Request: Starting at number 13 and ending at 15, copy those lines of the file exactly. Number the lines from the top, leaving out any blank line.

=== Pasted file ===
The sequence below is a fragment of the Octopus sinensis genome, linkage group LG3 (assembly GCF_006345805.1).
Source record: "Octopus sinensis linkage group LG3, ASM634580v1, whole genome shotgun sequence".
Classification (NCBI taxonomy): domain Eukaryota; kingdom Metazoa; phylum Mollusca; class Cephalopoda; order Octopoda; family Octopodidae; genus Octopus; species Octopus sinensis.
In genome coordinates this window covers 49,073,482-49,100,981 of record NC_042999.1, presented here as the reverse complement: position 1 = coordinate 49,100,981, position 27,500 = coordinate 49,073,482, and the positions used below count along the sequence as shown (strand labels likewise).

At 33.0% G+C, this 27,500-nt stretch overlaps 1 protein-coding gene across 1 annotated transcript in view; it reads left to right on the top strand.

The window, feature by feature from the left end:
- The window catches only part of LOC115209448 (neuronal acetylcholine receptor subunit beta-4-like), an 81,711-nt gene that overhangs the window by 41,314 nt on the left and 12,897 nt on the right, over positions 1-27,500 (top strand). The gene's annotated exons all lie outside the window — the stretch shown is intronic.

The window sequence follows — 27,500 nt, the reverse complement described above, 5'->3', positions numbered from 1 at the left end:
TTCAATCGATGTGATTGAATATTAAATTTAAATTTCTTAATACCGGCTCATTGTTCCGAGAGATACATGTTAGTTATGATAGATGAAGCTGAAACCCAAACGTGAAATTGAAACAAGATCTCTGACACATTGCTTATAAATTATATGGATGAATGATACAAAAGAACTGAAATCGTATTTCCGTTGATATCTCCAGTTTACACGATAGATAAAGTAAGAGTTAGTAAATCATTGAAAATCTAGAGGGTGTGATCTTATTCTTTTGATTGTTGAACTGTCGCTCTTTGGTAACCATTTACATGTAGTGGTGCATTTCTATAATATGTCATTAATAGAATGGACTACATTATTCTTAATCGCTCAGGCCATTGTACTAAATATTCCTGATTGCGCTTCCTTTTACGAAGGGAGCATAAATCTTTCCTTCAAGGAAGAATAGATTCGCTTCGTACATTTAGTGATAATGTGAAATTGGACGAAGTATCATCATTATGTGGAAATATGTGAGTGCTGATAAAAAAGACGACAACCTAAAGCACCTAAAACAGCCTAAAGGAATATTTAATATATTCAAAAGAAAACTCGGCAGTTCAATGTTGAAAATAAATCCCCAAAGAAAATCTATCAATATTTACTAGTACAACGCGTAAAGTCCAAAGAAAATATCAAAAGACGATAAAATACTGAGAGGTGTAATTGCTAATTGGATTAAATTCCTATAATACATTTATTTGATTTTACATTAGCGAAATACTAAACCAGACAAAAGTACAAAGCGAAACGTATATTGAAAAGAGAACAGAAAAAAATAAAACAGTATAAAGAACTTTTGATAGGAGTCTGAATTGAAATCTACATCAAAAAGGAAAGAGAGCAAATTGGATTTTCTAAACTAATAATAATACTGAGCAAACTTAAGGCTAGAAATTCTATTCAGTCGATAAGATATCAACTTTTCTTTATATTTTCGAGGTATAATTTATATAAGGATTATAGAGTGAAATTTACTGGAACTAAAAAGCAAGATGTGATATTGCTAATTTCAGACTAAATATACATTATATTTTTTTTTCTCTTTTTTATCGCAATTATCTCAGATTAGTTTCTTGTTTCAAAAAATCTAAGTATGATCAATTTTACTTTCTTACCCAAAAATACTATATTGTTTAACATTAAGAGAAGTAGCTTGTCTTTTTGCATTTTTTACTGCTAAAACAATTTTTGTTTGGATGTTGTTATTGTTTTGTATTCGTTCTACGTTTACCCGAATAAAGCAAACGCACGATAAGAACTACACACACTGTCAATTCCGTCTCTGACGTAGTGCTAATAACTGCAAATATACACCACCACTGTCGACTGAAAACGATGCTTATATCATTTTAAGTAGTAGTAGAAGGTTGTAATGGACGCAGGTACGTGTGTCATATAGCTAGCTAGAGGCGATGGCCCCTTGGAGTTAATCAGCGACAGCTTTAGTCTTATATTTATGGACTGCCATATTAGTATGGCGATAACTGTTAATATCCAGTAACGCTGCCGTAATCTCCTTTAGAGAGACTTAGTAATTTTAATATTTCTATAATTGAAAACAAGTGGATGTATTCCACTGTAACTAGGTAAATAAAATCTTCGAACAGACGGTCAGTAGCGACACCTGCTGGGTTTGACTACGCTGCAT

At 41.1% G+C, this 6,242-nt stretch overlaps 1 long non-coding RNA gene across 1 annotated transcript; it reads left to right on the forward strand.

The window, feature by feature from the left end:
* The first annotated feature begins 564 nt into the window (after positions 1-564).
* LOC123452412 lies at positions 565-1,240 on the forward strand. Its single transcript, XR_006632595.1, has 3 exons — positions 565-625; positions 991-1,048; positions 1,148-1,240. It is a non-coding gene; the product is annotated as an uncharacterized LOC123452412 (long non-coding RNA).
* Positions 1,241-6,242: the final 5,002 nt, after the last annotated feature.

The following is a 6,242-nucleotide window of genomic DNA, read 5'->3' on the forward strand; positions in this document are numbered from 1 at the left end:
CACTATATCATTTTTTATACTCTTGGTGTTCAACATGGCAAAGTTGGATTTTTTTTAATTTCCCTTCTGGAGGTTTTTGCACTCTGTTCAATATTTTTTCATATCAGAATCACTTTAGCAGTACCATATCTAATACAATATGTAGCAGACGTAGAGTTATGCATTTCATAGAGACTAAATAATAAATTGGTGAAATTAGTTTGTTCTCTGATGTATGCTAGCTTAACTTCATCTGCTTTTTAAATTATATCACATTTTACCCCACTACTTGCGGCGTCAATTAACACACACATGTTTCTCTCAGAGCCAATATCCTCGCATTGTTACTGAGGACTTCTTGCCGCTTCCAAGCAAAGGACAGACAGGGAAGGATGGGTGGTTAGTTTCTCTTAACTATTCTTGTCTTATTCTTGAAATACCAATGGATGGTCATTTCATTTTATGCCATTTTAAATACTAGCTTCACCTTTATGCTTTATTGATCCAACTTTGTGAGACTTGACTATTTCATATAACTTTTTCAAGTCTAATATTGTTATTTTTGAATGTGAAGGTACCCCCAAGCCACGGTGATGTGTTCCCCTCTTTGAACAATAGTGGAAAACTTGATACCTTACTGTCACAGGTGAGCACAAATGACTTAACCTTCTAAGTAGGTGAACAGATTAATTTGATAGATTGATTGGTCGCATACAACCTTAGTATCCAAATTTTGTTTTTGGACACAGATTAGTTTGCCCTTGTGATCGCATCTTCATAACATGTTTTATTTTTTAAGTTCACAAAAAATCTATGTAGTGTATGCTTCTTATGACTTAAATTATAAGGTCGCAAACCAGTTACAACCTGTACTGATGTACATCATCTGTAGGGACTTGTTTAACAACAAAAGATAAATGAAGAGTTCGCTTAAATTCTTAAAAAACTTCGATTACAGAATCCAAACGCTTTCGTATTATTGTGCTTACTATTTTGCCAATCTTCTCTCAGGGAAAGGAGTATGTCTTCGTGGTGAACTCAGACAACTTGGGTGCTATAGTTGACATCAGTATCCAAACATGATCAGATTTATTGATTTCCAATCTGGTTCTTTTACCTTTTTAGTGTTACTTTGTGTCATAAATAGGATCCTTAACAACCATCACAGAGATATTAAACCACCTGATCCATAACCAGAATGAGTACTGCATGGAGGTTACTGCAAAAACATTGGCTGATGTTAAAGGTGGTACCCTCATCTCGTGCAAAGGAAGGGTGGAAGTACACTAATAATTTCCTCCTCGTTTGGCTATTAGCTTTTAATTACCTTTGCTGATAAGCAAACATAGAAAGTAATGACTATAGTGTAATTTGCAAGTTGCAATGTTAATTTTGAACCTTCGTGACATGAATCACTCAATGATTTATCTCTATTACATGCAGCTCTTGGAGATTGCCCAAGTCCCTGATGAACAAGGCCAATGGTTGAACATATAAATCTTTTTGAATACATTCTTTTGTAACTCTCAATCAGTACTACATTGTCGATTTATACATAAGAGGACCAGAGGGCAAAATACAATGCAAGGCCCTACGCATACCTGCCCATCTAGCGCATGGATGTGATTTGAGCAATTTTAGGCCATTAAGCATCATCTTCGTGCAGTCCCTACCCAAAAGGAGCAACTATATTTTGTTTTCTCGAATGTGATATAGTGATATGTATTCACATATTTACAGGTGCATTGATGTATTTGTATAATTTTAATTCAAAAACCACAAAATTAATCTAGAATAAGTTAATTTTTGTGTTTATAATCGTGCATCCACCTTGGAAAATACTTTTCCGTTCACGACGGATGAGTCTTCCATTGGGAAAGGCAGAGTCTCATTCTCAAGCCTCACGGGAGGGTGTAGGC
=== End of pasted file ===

* LOC123452412 lies at positions 565-1,240 on the forward strand. Its single transcript, XR_006632595.1, has 3 exons — positions 565-625; positions 991-1,048; positions 1,148-1,240. It is a non-coding gene; the product is annotated as an uncharacterized LOC123452412 (long non-coding RNA).
* Positions 1,241-6,242: the final 5,002 nt, after the last annotated feature.

The following is a 6,242-nucleotide window of genomic DNA, read 5'->3' on the forward strand; positions in this document are numbered from 1 at the left end: